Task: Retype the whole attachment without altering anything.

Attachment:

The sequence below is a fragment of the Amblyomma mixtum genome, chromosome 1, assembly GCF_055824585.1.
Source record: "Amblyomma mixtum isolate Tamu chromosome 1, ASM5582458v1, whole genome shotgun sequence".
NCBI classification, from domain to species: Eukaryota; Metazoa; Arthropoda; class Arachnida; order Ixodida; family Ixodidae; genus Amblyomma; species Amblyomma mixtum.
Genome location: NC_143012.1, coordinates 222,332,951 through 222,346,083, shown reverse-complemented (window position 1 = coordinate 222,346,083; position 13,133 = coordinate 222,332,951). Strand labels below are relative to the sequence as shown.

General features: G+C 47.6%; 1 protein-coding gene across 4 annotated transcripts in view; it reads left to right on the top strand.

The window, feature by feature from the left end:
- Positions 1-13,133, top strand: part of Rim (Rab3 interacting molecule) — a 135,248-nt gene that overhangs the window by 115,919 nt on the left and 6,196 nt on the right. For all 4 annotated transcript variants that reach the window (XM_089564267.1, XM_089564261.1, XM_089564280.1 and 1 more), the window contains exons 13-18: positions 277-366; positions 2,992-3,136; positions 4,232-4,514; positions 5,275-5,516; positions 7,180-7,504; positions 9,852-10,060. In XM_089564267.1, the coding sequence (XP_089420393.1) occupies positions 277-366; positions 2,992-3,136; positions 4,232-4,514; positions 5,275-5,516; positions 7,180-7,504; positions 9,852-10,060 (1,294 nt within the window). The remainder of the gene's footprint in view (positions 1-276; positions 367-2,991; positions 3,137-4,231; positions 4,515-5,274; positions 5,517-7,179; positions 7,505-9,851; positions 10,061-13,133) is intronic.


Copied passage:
The sequence below is a fragment of the Amblyomma mixtum genome, chromosome 1, assembly GCF_055824585.1.
Source record: "Amblyomma mixtum isolate Tamu chromosome 1, ASM5582458v1, whole genome shotgun sequence".
NCBI classification, from domain to species: Eukaryota; Metazoa; Arthropoda; class Arachnida; order Ixodida; family Ixodidae; genus Amblyomma; species Amblyomma mixtum.
Genome location: NC_143012.1, coordinates 222,332,951 through 222,346,083, shown reverse-complemented (window position 1 = coordinate 222,346,083; position 13,133 = coordinate 222,332,951). Strand labels below are relative to the sequence as shown.

General features: G+C 47.6%; 1 protein-coding gene across 4 annotated transcripts in view; it reads left to right on the top strand.

The window, feature by feature from the left end:
- Positions 1-13,133, top strand: part of Rim (Rab3 interacting molecule) — a 135,248-nt gene that overhangs the window by 115,919 nt on the left and 6,196 nt on the right. For all 4 annotated transcript variants that reach the window (XM_089564267.1, XM_089564261.1, XM_089564280.1 and 1 more), the window contains exons 13-18: positions 277-366; positions 2,992-3,136; positions 4,232-4,514; positions 5,275-5,516; positions 7,180-7,504; positions 9,852-10,060. In XM_089564267.1, the coding sequence (XP_089420393.1) occupies positions 277-366; positions 2,992-3,136; positions 4,232-4,514; positions 5,275-5,516; positions 7,180-7,504; positions 9,852-10,060 (1,294 nt within the window). The remainder of the gene's footprint in view (positions 1-276; positions 367-2,991; positions 3,137-4,231; positions 4,515-5,274; positions 5,517-7,179; positions 7,505-9,851; positions 10,061-13,133) is intronic.